Zvamaida Murwira-Senior Reporter
Zimbabwe’s decision to decriminalise HIV/AIDS transmission has courted world attention as legislators have been invited to Brussels, Belgium, by a global women and children’s rights group to celebrate the milestone that the country has achieved.
Parliament’s Portfolio committee on Health and Child Care chairperson, Dr Ruth Labode, said she and some committee members will be heading to Brussels next month for an international conference following an invitation extended to them by SheDecides.
SheDecides is a movement supporting the rights of women and girls to celebrate the several milestones Zimbabwe has achieved in Sexual and Reproductive Health and Rights (SRHR).
Chief among the achievements that excited global SRHR groups was the passage by Parliament of the Marriages Amendment Bill last month, which among other objectives, decriminalise transmission of HIV/AIDS.
The law now awaits assent by the President for it to become law.
Dr Labode said this yesterday during a conference attended by legislators and civic society organisations convened by the Sadc Parliamentary Forum aimed at reflecting on issues to do with SRHR.
She said the decision to decriminalise HIVAIDS, while it was still to get due recognition in the country particularly among civic societies, the global community was excited by the strides being made in the health sector.
Dr Labode said at some point during the conference, she had to interject during a presentation by one of the facilitators after she said her experience had shown that Zimbabwe’s health sector seemed to be regressing.
“I disagreed with that. We have registered a lot in the health sector. We are actually going to Brussels for SheDecides conference to celebrate our achievements particularly in decriminalising HIV/AIDS. There are a lot of issues to talk about that we have achieved as a country,” said Dr Labode.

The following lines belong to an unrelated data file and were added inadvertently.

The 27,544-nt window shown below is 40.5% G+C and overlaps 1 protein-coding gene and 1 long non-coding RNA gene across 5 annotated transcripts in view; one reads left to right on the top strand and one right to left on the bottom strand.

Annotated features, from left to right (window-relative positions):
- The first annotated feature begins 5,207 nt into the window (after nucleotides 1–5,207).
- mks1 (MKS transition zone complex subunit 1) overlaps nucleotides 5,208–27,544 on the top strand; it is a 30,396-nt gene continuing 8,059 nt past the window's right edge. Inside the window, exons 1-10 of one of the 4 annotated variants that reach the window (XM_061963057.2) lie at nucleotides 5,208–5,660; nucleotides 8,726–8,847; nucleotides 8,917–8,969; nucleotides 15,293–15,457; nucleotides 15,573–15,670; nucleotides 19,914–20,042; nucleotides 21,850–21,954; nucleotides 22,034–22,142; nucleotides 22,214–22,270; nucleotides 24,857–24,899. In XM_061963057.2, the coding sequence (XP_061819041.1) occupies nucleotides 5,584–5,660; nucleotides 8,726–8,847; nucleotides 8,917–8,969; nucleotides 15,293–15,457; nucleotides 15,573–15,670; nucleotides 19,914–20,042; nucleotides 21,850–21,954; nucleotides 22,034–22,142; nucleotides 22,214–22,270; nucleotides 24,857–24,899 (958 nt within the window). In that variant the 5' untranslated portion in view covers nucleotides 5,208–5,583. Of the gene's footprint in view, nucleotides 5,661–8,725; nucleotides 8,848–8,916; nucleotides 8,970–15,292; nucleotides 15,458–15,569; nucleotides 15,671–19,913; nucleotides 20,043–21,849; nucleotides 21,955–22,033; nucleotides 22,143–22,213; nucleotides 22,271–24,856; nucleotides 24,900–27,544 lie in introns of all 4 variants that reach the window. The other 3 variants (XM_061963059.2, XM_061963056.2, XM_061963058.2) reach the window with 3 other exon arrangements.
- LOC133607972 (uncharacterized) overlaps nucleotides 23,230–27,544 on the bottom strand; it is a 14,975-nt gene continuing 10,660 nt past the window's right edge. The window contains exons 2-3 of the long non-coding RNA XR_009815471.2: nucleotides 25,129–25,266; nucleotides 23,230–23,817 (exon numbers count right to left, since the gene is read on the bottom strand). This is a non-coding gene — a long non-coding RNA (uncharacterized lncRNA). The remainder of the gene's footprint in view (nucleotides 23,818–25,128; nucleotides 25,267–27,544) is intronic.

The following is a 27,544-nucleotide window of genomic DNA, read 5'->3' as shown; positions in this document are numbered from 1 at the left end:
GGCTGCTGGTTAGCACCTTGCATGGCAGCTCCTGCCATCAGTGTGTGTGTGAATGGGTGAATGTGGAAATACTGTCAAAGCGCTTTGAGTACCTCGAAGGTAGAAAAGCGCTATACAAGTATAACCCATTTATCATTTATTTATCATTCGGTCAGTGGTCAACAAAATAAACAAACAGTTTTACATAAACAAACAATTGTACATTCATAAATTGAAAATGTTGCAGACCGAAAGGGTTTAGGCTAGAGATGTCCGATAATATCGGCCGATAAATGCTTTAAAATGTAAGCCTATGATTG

She said as a health practitioner, she was one of those proponents advocating for the criminalisation of HIV/AIDS in the 1990s but on hindsight, she realised that it was not prudent to do so.
Dr Labode said it was a responsibility of an individual to protect himself or herself from the disease and not the Government.
“Regarding the law that criminalised HIV transmission, I am one of those people who lobbied for it in the 1990s because there was no Anti-Retroviral Therapy then. But later on, and from several discussions, we realised that you can send a wrong person to jail because you cannot scientifically prove who would have infected another,” she said.
Assistant Council to Parliament, Ms Elizabeth Hove, outlined several legal instruments Parliament has dealt with to enhance SRHR and they include the Marriages Amendment Bill, Children’s Amendment Bill, Child Justice Bill.
Sadc PF consultant, Advocate Choice Damiso, said while Zimbabwe had registered a lot on legal reforms, more needs to be done in ensuring that the law continues to keep abreast with developments in the medical field as part of efforts to enhance SRHR.
She said the Termination of Pregnancy Act promulgated in 1977 was now outdated given that it only confers right to public health centres to lawfully terminate pregnancy yet it could equally be done in private health institutions.
Advocate Damiso said there was need to harmonise laws regarding children’s rights given that the Constitution defined a child as someone below the age of 18, yet the Criminal Law (Codification and Reform) Act allowed a girl aged 16 to lawfully consent to sexual activities.
She said the Public Health Act required that children got parental consent for them to access medical care.
“What this means in effect is that a 16 year old child has the right to engage in sexual activity but requires parental consent to access reproductive health services,” said Advocate Damiso.